Welcome Back: The Resurgence of Vernon Wells, Kelly Johnson and Andruw Jones | The Golden Sombrero Baseball Blog | MLB, Fantasy, College & High School Baseball News

Welcome Back: The Resurgence of Vernon Wells, Kelly Johnson and Andruw Jones

May 3, 2010


There are a handful of players across Major League Baseball that are proving that their misfortunes and struggles from last year(and some even longer) are behind them.  For avid, fantasy enthusiasts like myself and the rest of the staff at The Golden Sombrero, the resurgence of many of these players may not be news.  Yet, to those not in an absurdly competitive, 16-team league, these once elite, ballplayers will continue to be unrecognized or disregarded to their involvement on a potentially non-contending team. Despite this notion, and also considering that most players are nearing 100 at-bats, Vernon Wells, Kelly Johnson and Andruw Jones’ immediate success cannot be ignored.  For these few players, it is important to dissect what has made them successful thus far and whether they might be able to maintain their current level of production.

Vernon Wells, OF Blue Jays
2010 Statistics: .330//385/.690 (1.075 OPS%)  21 R, 12 2B, 8 HR, 18 RBI, 1 SB
Like so many others, I was more than ready to write off Vernon Wells as a lost cause; another player who has been rendered irrelevant due to a weak Blue Jays’ offense and perpetual injuries.  Wells finished his 2009 campaign with a line of .260/.311/.400 that included 15 HR, 66 RBI and 17 SB, which, in reality, is not all that terrible.  However, he had set the bar high for himself with his 2003 season that included 33 HR and 117 RBI.  Is Wells capable of repeating such production? More so, can he surpass his previous career highs?  I believe that he will.  Wells has never struck out more than 90 times in a full season and has a career K/BB ratio of about 2, indicative that he consistently makes contact.  When you combine his knack for contact with the fact that he is generating a fly ball 53% of the time, I think Wells will almost certainly slug 33+ HRs.  At the same time, it will be nearly impossible for him to maintain his current 1.202 OPS% with runners in scoring position.  Similarly, the Blue Jays offense is likely to continue struggling throughout the year which means Wells might become a solo bomb machine. Barring any significant injury, I would expect Wells to finish the year with 95-105 RBI, which would rank as one of his best seasons.

Kelly Johnson, 2B Diamondbacks
2010 Statistics: .310/.404/.726 (1.130 OPS%) 17 R, 8 2B, 9 HR, 18 RBI, 1 SB
I haven’t talked to Rob about it yet, but I would guess that he is glad I’m touching upon Kelly Johnson’s resurgence with the Diamondbacks.  We both have always been KJ fans since he burst on the scene with the Braves in 2005, but could never quite grasp the reasons for his decline over the past two seasons. When receiving regular playing time, I have always seen great value in Johnson as both a big league 2b and as a fantasy player.  In 2007, Johnson posted a .832 OPS% that featured career highs in both home-runs(16) and walks(79) in 521 at-bats, stats that are indicative of the essence of his success.  Patience.  That year, Johnson lead the NL in walks among second-basemen and saw an impressive 4.12 pitchers/plate appearance(#P/PA).  This season, he is off to the best start of his career with a .310 BA, 9 HR, 18 RBI, 14 BB, 1 SB in 84 at-bats.  While Johnson has always been regarded as a streaky player, his performance thus far has been nothing short of consistent and I believe that he is in the midst of his career season.  In those 84 at-bats, he has seen an impressive 4.36 #P/PA, which ranks 5th in the MLB and 1st among second basemen.  If Johnson even remotely continues at this pace, he will undoubtedly set new career highs in most offensive categories.  My prediction: 21 HR and 80 RBI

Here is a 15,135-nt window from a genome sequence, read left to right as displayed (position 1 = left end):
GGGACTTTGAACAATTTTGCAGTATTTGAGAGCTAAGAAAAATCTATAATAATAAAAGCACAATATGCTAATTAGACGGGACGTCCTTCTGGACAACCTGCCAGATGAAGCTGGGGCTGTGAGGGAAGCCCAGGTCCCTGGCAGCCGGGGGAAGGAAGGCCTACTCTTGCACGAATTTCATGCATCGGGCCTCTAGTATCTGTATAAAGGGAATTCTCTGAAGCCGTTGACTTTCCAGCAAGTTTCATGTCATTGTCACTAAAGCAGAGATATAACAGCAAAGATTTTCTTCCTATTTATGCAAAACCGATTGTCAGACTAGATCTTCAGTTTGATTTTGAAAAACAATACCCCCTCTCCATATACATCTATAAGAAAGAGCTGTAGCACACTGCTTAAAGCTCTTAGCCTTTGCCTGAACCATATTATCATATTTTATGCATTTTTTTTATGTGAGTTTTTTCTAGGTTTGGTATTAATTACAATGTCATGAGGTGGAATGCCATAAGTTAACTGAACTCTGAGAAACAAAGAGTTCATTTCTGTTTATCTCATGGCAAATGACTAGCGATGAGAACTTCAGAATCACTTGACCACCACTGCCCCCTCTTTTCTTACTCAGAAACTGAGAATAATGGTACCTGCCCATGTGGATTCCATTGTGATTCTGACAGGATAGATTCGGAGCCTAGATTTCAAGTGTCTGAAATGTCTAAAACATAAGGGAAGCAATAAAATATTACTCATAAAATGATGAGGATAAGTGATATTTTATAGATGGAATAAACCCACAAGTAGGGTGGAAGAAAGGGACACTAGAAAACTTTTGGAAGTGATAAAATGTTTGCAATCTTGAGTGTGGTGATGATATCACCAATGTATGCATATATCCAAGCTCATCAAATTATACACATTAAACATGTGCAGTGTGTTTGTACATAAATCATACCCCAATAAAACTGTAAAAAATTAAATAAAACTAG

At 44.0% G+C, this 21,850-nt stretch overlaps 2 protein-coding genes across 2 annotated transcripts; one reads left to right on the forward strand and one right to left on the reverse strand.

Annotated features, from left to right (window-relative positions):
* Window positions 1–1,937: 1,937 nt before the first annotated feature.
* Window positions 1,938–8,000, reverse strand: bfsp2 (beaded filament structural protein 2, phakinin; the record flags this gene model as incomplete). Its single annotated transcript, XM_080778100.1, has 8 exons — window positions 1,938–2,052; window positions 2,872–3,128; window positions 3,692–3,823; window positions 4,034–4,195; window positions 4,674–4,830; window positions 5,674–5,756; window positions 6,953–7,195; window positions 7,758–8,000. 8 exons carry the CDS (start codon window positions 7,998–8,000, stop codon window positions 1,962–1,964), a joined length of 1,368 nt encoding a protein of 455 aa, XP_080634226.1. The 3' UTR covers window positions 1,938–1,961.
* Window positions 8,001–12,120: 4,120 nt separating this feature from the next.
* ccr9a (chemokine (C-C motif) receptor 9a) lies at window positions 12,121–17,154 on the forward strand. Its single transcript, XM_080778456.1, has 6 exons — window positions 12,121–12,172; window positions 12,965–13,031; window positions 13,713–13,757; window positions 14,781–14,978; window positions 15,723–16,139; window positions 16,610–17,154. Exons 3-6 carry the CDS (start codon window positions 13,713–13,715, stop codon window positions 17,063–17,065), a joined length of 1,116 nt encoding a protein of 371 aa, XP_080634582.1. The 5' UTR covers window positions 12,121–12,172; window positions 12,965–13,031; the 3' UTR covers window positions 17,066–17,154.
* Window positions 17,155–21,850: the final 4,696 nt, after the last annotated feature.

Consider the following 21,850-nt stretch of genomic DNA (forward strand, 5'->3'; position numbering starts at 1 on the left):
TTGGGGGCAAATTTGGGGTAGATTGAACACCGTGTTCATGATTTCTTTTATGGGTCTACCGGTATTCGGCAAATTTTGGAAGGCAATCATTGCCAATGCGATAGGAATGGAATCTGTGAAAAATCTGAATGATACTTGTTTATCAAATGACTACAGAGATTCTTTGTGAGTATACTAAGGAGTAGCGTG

Oh yeah, did I mention that he has a 1.277 OPS% against left-handed pitching this year?

*The other day, I read a fantastic, comprehensive article by the Capitol Avenue Club that details the intricacies of Kelly Johnson’s career.

Andruw Jones, OF White Sox
2010 Statistics:  .274/.400/.694 (1.094 OPS%)   13 R, 2 2B, 8 HR, 11 RBI, 4 SB
If you didn’t already know, I am a White Sox fan.  Having said that, the first month of the season has left me utterly disappointed and concerned about what’s to come.  There have been a few bright-spots in the White Sox lineup, but I doubt that anybody could have predicted that Andruw Jones would be one of them.  Jones has affixed himself in the middle of the White Sox order thanks to his 8 HR(2 multi-HR games) and 11 RBI in just 62 at-bats.  Even more impressive has been the un-Andruw-Jones-like, plate discipline that has resulted in his 12 BB compared to only 18 K.  We can’t be talking about the same Andruw Jones, right? Wrong.  Jones is seeing a career high 4.61 #P/PA which raises an important question: is he really capable of reinventing his offensive approach at this point in his career?  Since he burst onto the scene with Atlanta, Jones has never really seemed to want to adapt to the rest of the league.  Even in his darkest hour on the Dodgers, he seemed totally complacent and unwilling to reconfigure his swing and approach.  However, there is definitely something different about Jones this season compared to his stints with both the Dodgers and Rangers.  In addition to finally shedding some pounds, Jones just looks comfortable playing baseball again.  The White Sox seem to be a nice fit for the 33 year old and his early production will only merit an increase in his playing time.  As long as Jones doesn’t remember who he has been over the past couple seasons, I see him capable of hitting .260 with 30 HR, 85 RBI and 15+ SB.

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